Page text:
Why did Microsoft decide to support native PDF output in Office applications in its next version, code-named "12" and due out next year? Some analysts claim its a capitulation to Adobes domination of the electronic document space, while others guess its some kind of referendum on Microsofts own Metro or InfoPath technologies.
Turns out the answer is neither of those. Instead, says Microsoft general manager of information worker business strategy Alan Yates, end users drove the initiative.
The feature development process for Office, Yates says, works like this: Microsoft puts some features into Office that no ones yet asking for, but that the company thinks end users will find useful. Others, he says, get written in because customers demand them. PDF support falls into the latter category, to the tune of 120,000 tech support queries per month.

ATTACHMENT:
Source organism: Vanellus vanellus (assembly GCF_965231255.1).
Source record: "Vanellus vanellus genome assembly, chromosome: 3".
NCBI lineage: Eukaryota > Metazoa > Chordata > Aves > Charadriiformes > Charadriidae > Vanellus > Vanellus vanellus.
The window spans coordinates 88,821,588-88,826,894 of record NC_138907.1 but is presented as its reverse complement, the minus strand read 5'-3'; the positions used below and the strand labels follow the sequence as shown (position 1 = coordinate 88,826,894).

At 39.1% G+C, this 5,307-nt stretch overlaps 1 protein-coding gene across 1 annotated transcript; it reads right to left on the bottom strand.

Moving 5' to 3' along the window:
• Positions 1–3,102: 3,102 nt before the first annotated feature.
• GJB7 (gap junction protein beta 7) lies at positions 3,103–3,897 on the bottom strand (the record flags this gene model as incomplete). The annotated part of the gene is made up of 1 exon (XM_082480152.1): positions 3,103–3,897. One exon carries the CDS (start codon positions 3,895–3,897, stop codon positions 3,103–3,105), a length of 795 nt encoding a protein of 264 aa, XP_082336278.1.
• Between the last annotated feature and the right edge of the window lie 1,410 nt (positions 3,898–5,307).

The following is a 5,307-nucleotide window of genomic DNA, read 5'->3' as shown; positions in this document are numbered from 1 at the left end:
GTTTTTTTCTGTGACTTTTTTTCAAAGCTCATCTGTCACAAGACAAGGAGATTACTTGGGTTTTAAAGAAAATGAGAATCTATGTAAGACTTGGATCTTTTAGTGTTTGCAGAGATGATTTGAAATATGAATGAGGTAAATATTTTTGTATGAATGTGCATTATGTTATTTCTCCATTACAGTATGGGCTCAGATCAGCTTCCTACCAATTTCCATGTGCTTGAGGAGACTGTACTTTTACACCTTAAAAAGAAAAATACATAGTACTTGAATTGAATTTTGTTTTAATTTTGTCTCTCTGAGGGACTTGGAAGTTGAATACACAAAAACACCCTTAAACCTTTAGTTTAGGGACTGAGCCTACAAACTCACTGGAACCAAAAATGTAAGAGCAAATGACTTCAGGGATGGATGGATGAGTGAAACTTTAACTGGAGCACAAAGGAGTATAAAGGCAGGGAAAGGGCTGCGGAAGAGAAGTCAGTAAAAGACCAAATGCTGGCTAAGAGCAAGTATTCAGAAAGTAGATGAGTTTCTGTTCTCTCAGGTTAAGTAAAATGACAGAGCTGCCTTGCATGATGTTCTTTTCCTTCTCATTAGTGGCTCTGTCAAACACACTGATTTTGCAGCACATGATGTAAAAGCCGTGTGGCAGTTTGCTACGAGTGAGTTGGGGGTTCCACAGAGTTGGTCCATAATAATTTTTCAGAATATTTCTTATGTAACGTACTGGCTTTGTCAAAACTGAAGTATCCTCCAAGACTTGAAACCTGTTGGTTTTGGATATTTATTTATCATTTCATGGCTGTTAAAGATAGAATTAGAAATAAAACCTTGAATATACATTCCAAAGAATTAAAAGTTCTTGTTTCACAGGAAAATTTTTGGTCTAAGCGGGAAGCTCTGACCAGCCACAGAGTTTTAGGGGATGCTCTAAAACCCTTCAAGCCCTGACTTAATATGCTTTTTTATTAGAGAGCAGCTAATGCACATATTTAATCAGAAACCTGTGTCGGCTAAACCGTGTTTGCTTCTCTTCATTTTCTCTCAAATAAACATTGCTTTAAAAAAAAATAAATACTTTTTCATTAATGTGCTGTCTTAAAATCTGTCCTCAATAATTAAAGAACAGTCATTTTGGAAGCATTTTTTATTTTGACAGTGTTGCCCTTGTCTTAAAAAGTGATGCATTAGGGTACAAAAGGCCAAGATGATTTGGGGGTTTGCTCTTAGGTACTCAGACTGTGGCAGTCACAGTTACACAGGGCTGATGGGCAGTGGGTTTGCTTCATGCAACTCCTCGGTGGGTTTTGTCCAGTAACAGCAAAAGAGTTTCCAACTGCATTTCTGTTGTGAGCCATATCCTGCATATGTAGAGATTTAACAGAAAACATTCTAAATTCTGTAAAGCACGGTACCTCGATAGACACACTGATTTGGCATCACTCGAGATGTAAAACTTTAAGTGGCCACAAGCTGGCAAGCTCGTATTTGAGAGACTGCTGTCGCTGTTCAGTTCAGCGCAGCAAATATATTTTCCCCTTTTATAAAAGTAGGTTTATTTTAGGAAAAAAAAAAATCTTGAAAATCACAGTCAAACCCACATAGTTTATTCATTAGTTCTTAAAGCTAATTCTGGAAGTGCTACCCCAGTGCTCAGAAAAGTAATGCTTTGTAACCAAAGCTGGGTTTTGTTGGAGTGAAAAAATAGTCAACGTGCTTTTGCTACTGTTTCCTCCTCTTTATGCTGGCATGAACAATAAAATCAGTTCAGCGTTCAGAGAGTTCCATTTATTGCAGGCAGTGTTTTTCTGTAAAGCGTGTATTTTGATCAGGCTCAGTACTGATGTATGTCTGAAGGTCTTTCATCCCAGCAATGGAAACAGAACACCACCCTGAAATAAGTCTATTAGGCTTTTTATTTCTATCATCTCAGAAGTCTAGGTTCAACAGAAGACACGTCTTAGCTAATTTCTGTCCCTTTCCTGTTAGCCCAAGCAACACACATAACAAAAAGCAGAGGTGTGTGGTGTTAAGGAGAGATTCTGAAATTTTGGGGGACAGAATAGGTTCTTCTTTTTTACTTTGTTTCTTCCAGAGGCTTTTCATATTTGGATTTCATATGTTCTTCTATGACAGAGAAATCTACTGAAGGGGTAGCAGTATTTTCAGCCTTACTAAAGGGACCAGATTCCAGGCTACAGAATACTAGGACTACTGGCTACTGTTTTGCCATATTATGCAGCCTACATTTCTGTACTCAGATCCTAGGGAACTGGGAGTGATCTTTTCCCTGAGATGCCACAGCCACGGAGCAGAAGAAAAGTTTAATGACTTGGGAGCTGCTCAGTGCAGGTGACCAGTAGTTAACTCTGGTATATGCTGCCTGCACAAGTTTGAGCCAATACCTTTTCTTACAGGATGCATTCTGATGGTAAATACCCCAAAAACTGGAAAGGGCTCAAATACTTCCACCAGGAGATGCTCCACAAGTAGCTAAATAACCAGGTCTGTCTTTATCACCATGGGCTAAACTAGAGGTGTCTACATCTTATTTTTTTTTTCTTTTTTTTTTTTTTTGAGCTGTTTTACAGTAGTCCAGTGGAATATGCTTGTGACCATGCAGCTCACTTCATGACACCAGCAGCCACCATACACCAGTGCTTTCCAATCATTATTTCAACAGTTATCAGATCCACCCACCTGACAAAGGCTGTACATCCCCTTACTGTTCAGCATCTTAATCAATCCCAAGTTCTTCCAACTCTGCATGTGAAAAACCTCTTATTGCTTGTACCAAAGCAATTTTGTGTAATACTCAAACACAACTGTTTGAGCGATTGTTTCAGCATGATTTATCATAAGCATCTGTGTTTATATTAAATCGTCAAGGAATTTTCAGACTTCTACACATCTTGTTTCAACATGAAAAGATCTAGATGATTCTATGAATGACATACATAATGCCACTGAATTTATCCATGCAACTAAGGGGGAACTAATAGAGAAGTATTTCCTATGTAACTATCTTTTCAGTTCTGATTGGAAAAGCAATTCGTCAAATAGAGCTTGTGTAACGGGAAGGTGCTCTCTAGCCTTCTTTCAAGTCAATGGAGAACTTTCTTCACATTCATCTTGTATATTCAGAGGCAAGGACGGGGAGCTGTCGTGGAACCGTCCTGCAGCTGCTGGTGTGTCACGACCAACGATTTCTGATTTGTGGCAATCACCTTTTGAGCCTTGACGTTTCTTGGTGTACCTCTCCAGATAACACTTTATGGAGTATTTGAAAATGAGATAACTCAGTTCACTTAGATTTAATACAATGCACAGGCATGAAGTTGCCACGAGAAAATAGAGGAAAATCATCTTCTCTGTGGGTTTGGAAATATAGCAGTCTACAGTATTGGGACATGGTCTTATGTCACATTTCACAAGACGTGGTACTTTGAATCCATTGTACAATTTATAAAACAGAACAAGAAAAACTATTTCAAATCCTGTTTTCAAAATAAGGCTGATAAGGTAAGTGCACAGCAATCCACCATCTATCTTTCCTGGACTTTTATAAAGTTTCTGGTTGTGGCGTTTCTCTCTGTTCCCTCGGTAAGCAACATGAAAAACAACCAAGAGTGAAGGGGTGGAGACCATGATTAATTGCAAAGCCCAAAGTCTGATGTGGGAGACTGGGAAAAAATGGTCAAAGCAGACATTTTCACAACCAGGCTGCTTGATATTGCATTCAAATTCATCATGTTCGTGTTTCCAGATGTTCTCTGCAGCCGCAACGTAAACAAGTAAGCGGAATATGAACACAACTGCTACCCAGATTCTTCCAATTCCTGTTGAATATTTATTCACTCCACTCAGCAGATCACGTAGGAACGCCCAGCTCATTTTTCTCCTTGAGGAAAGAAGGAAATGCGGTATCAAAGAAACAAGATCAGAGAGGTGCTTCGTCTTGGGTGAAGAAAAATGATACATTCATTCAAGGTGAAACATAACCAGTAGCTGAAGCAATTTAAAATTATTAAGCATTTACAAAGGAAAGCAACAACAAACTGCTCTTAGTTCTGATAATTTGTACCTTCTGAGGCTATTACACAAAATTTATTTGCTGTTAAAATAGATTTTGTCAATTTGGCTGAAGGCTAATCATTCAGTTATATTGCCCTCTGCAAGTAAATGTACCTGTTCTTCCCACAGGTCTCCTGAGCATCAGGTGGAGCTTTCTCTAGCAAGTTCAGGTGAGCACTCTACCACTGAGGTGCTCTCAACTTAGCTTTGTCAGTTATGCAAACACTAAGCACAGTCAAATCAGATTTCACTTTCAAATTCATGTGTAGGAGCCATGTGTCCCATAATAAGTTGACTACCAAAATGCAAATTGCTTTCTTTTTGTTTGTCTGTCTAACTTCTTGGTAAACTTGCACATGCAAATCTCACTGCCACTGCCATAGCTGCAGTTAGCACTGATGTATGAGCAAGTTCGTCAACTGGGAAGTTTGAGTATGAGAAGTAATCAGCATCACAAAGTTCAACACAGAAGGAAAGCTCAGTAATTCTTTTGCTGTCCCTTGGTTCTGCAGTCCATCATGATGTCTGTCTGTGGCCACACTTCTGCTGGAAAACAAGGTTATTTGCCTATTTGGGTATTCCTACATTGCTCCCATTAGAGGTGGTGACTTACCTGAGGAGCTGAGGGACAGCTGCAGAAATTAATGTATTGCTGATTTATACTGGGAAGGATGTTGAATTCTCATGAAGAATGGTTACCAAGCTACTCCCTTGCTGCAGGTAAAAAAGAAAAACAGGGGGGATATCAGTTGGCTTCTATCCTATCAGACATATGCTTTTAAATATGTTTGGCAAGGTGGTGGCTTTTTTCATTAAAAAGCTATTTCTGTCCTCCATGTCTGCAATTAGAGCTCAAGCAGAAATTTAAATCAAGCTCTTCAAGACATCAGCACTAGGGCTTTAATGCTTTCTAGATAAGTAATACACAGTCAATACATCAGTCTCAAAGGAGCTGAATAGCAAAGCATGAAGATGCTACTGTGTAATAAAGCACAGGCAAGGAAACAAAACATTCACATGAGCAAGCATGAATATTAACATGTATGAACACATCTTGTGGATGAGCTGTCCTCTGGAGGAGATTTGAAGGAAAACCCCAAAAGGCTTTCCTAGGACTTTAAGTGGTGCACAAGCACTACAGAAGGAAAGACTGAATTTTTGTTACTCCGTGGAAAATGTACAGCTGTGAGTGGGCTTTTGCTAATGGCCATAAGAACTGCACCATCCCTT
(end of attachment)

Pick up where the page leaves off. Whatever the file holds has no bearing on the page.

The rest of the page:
Many users already can make PDFs in Office, using sophisticated plug-ins from third parties such as ScanSoft. Adobe itself offers probably the most feature-rich plug-in suite right in the Acrobat box. Macintosh users get the functionality built into the operating system if theyre using OS X or later. Windows Office users can choose from many free PDF-creation options, too, most of them simple print drivers downloadable from Web sites.
This ecosystem of PDF support for Office has been around for years. Its "101" stuff for many users. Yet the amount of feedback Microsoft gets about PDF, Yates says, shows that the process of using third-party software to export Word files to PDF still confounds a significant number of Office users.
This group would be better served with Office-native support out of the box, the company decided. Feature development started more than a year ago with the Microsoft Publisher team, which began work on supporting PDF 1.4—whose files are well understood by the printing industry—for its next rev. From those efforts grew support for PDF across Office.